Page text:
The Challenge to Small Businesses

Because e-commerce so effectively eliminates middlemen and uncompetitive prices, some believe small business will be seriously harmed. However, business owners who embrace e-commerce technology are likely to develop creative new ways of combining the technology with effective customer service to enhance their growth and profitability.

The probable impact of e-commerce can be analogized to the paradigm shift that occurred when local businesses throughout the U.S. were confronted with competition from malls or gigantic retailers such as Wal-Mart. Many local businesses suffered serious reversals; some, due to local economic conditions, were unavoidable. However, many small businesses and local business districts remained competitive by strategically pricing their goods and making their sites more attractive and accessible.

Similarly, e-commerce will harm some existing businesses and industries. For example, once the infrastructure is in place, it may be difficult for local video stores to compete with technology enabling consumers to order almost any commercial movie ever produced from their cable or telephone company and have it instantly delivered to their living rooms. However, because of the web, the smallest businesses can appear to be much larger enterprises, while retaining the ability to react quickly.

The key will be the use of e-commerce to enhance customer service and create new business opportunities. For example, local stores will retain an advantage that most large companies lack, the ability to provide same-day delivery for an e-commerce order. A successful craft shop in a summer resort can create an online catalog enabling customers to purchase holiday gifts. Customers can check on the status of their orders or accounts after business hours. In short, small business owners will bring the same creativity to e-commerce that they have always brought to the business landscape.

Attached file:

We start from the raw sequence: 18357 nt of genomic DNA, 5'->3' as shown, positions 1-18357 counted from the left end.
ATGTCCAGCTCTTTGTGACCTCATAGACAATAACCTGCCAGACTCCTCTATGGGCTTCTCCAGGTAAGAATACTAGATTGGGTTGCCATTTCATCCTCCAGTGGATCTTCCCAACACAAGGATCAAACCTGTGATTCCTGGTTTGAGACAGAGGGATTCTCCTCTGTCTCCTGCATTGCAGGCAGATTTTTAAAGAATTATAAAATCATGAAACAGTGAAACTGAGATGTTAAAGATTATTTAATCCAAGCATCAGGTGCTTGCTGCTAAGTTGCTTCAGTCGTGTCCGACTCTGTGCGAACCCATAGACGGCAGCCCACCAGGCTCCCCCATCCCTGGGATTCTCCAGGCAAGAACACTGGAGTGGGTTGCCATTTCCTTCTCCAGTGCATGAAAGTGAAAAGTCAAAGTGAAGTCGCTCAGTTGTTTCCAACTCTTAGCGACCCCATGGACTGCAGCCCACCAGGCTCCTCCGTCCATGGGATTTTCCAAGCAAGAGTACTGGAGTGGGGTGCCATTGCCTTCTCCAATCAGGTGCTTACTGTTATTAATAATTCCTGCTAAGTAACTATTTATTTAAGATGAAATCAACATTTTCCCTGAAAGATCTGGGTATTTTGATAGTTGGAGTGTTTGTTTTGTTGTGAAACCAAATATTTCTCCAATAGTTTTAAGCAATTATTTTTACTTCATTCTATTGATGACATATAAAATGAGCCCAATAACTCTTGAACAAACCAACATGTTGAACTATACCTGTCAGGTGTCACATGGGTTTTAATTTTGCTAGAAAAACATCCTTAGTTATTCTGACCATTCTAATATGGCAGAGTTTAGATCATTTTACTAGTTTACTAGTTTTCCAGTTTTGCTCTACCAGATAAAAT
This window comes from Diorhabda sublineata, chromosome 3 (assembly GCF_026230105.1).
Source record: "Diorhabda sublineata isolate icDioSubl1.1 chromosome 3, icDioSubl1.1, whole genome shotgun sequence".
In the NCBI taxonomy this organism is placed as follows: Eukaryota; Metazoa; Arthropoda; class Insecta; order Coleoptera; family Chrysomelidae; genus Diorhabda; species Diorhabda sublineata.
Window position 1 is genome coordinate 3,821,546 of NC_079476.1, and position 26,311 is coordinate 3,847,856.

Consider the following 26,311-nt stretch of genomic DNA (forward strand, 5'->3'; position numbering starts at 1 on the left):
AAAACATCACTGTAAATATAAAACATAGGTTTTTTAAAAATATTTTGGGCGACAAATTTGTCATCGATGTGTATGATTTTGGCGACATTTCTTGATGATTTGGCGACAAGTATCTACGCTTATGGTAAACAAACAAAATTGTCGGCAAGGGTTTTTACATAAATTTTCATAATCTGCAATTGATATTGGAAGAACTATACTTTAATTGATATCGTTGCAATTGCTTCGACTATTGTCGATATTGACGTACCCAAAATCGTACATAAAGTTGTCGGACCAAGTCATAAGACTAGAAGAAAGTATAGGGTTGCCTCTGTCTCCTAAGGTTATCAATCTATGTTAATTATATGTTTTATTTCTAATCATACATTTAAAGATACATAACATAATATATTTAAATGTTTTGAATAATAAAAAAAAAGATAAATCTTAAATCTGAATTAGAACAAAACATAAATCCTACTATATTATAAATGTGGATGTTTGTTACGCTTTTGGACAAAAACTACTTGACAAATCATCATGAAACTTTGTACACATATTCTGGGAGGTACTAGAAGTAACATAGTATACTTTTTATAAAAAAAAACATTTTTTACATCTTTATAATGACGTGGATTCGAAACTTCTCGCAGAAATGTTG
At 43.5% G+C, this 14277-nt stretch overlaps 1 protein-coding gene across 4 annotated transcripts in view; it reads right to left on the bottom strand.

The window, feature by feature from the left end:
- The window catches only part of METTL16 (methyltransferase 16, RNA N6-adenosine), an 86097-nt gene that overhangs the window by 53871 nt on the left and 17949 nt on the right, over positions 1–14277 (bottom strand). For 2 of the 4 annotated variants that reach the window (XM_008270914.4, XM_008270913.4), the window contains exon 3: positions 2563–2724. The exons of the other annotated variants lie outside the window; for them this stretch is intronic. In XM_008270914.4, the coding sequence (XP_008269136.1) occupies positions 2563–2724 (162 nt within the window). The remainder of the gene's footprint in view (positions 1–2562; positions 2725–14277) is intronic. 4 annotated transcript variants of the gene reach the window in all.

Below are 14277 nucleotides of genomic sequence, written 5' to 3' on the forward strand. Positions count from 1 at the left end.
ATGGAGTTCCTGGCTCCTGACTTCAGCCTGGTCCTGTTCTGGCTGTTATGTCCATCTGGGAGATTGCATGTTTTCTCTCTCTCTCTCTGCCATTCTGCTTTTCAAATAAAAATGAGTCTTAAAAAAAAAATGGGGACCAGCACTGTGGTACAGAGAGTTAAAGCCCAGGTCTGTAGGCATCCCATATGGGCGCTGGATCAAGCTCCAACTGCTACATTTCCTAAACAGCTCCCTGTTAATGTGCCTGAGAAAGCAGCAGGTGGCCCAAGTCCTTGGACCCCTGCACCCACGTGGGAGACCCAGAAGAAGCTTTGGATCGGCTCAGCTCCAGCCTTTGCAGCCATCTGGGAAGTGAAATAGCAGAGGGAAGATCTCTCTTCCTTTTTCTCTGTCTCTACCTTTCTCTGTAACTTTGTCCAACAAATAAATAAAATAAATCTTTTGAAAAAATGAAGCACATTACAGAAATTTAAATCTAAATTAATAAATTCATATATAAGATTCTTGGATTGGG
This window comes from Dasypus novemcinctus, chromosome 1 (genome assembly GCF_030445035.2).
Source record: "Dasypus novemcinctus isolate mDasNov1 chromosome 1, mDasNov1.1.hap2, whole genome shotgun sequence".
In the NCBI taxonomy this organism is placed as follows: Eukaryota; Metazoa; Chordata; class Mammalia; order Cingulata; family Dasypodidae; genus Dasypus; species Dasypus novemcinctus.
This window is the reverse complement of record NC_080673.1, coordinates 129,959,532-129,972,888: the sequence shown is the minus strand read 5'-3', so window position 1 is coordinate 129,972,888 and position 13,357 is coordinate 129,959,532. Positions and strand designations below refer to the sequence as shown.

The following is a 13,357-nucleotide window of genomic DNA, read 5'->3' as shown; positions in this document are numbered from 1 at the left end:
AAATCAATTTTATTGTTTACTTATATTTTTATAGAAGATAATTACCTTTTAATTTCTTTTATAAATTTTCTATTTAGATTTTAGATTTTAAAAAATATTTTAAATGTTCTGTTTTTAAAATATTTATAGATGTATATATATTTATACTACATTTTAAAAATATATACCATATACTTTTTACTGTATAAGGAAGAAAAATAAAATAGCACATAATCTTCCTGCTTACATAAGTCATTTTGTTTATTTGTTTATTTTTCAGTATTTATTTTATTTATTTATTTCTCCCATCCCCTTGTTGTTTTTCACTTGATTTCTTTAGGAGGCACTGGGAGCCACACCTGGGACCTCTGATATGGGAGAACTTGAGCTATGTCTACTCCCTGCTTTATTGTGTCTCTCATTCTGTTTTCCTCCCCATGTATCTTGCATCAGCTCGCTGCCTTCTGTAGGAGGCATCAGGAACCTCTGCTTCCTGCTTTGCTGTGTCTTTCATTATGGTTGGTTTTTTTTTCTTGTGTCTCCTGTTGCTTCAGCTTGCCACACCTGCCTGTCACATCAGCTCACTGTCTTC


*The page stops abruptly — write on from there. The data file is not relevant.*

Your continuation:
Until recently, a valid reason to remain on the sidelines was the cost of the hardware, software, and related consulting necessary to get started. The cost is now coming down sharply. Both private computer consultants and Internet Service Providers (ISPs--the entities providing the basic connection to the Internet) are offering "turnkey" e-commerce products (solutions that combine all hardware, software, payment processing, and communications elements in a single, ready-to-use package). The private consultants generally provide packages that run internally at the small business, while the ISPs are providing outsourced solutions that run on their computers. Using the ISP approach, the smallest mom-and-pop stores can have an e-commerce presence for as little as $50 per month (See the sidebar--E-Commerce Solutions).